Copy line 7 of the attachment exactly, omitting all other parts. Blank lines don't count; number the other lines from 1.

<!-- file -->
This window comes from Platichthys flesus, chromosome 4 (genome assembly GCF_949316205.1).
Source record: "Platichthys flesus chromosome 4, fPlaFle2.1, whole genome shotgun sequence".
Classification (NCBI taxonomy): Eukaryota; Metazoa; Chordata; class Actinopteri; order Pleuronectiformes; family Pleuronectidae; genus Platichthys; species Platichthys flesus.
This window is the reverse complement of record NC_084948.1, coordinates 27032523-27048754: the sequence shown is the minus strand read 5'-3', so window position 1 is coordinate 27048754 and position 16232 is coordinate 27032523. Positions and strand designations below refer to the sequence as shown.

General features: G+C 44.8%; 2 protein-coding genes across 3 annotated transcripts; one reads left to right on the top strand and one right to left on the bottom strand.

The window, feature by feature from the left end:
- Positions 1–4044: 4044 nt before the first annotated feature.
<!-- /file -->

- Positions 1–4044: 4044 nt before the first annotated feature.